Boeing on Wednesday reported a better-than-expected quarter but continued to burn cash as it tries to stabilize production following a near-catastrophic door blowout on a 737 Max earlier this year.

Boeing burned through $3.9 billion in the first quarter, beating a previous company forecast and Wall Street analysts’ expectations for a cash burn of as much as $4.5 billion for the three-month period.

“Near term, yes, we are in a tough moment,” CEO Dave Calhoun, who announced in March that he would step down by year-end, said in a note to employees Wednesday. “Lower deliveries can be difficult for our customers and for our financials. But safety and quality must and will come above all else. We are absolutely committed to doing everything we can to make certain our regulators, customers, employees, and the flying public are 100 percent confident in Boeing.”

Boeing has been hamstrung in ramping up production, especially of its bestselling 737 Max planes, and instead has lowered output. After the door plug blew out on the Alaska Airlines Max 9 on Jan. 5, the Federal Aviation Administration has barred Boeing from increasing production. The FAA also said it found numerous issues of noncompliance along Boeing’s supply chain and on Feb. 28, gave Boeing 90 days to come up with a quality control improvement plan.

Calhoun reiterated Wednesday that the company’s 737 Max production has dropped below 38 Max jets per month and the company said the rate would stay there for at least through the first half of the year. Deliveries have slowed sharply this quarter. Boeing earlier this week told staff that it expects slower production increases and deliveries of its 787 Dreamliners because of parts shortages.

Boeing’s all-important commercial airplane unit revenue dropped 31% to $4.65 billion in the quarter compared with last year, with negative margins widening to 24.6% from 9.2%, including the impact of $443 million in compensation to Boeing customers because of the Jan. 5 accident and temporary grounding of the planes.

The company will have a “sizable use of cash” in the second quarter too, said CFO Brian West on an earnings call Wednesday.

Ratings agency Moody’s on Wednesday downgraded Boeing, citing its cash shortfall and said Boeing will have to issue more debt to pay more than $4 billion due in 2025.

“We are using this period, as difficult as it is, to deliberately slow the system, stabilize the supply chain, fortify our factory operations and position Boeing to deliver with the predictability and quality our customers demand for the long term,” Calhoun said. “As these efforts begin to take hold, we’re seeing early signs of more predictable, stable and efficient cycle times in our 737 factory, and expect this will continue to slowly improve.”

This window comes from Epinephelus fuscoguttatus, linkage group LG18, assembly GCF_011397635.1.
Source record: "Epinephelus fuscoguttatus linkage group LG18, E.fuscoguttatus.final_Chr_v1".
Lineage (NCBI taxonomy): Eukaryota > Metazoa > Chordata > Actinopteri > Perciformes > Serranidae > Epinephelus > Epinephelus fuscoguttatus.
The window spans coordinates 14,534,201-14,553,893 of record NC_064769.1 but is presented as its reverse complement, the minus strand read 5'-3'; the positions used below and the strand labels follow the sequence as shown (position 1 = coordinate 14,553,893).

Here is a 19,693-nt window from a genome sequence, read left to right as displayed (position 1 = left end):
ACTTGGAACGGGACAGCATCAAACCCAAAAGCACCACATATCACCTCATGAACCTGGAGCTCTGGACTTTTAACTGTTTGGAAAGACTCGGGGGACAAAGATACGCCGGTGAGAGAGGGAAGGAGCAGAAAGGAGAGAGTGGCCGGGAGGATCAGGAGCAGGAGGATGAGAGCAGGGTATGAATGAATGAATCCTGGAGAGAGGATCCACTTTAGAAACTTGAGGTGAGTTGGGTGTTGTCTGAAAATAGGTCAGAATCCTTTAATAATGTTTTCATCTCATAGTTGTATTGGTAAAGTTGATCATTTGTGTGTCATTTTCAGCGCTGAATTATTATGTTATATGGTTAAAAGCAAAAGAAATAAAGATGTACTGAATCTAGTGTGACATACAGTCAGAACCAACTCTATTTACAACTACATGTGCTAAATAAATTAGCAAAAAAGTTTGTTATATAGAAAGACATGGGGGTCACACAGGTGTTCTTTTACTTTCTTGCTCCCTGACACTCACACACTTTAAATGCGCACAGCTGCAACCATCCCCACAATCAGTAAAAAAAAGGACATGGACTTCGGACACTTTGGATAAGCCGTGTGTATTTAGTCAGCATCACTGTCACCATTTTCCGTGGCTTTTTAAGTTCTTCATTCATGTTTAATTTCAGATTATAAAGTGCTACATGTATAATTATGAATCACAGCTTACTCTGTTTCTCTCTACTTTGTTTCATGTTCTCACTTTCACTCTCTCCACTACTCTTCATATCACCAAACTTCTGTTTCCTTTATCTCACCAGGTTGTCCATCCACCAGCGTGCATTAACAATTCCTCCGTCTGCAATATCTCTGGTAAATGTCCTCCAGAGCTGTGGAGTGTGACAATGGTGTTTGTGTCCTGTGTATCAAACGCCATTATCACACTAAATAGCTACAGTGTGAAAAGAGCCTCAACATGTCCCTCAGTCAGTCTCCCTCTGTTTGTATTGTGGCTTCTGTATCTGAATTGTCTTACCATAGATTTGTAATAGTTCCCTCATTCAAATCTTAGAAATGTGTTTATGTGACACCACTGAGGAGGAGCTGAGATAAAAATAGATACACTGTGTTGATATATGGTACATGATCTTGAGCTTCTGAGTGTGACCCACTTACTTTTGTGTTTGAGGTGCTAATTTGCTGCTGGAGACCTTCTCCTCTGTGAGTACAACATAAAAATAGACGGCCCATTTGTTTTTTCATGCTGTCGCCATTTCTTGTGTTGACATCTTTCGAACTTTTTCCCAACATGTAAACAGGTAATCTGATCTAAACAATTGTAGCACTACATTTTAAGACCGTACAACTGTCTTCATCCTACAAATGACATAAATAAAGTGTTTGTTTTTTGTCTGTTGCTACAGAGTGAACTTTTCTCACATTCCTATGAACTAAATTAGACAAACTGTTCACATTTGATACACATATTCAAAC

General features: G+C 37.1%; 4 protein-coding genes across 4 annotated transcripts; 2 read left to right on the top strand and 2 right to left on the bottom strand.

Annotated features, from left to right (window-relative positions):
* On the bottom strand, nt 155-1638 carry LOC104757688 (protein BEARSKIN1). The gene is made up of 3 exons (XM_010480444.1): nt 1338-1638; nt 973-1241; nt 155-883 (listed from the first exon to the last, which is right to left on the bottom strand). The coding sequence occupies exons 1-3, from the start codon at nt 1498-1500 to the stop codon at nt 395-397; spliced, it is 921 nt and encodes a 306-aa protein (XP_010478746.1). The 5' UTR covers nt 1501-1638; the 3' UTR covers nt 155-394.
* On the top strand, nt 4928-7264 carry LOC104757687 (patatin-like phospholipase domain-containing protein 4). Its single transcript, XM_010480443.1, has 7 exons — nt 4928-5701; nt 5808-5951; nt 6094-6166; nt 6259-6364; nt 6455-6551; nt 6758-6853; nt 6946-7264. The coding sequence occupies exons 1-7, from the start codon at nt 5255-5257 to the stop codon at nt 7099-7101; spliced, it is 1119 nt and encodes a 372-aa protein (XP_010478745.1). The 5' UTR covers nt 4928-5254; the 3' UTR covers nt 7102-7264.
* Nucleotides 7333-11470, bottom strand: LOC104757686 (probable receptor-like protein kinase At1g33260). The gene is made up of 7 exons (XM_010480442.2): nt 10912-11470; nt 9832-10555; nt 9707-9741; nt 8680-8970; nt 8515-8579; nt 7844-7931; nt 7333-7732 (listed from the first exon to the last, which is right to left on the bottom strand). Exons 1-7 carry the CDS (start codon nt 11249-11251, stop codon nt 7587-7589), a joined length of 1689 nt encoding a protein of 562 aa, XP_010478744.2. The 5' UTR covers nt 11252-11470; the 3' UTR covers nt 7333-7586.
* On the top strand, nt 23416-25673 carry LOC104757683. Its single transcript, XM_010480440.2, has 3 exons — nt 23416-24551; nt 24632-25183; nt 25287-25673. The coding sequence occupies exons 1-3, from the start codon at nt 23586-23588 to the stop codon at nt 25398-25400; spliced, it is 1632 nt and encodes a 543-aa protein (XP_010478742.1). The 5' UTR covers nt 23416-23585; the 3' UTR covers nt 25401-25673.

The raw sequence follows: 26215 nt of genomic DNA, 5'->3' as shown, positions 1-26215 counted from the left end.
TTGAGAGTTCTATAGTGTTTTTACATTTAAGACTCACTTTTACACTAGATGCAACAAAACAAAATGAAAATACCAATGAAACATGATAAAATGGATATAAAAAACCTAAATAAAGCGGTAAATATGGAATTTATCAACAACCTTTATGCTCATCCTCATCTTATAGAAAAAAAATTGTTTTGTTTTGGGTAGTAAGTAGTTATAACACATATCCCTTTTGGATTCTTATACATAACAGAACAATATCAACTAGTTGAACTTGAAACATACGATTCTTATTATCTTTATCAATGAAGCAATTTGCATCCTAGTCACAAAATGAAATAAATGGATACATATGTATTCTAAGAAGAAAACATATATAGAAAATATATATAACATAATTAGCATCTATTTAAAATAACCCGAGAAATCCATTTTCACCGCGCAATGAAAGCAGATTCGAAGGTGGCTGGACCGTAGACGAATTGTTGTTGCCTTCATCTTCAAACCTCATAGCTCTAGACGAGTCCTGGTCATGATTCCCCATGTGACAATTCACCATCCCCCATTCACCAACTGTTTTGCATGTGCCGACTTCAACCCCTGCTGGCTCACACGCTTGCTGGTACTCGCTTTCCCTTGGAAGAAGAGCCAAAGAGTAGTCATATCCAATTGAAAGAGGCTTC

Boeing lost $355 million in the first quarter, or 56 cents a share, down from a $425 million, or 69 cent per-share, loss a year earlier. Excluding one-time items, including pension costs, The company lost $388 million, or $1.13 a share.

Revenue fell 8% to $16.57 million, slightly ahead of analysts’ estimates.

Here’s what the company reported compared with what Wall Street analysts surveyed by LSEG were expecting:

  • Loss per share: $1.13 adjusted, vs. estimated adjusted loss $1.76
  • Revenue: $16.57 billion, vs. estimated $16.23 billion

Calhoun on Wednesday stood by the company’s goal of $10 billion in annual free cash flow in the 2025-2026 period, but said hitting that target would likely be delayed by about six months.

“I believe it, I just do,” Calhoun said of the $10 billion goal.

Boeing has been scrambling to reduce what is known as “traveled work,” when manufacturing steps occur out of order because of defects. Calhoun told CNBC in an interview Wednesday that the company’s fuselage maker Spirit AeroSystems will “only ship a conforming fuselage.”

Boeing has been in talks to buy back Spirit, which it spun off almost 20 years ago. The Wichita, Kansas-based company also supplies Airbus, and conversations around how to address non-Boeing customers are key to an acquisition deal.

Calhoun said it is “more than likely” that the companies reach a deal during the second quarter.

“Spirit, in working with its other customers, is taking actions to ensure that all of those relationships are what they need to be,” he told CNBC. “We’re going to be patient and let them get their job done with their respective customers and we’ll get a deal done.”

— CNBC’s Phil Lebeau contributed to this report.


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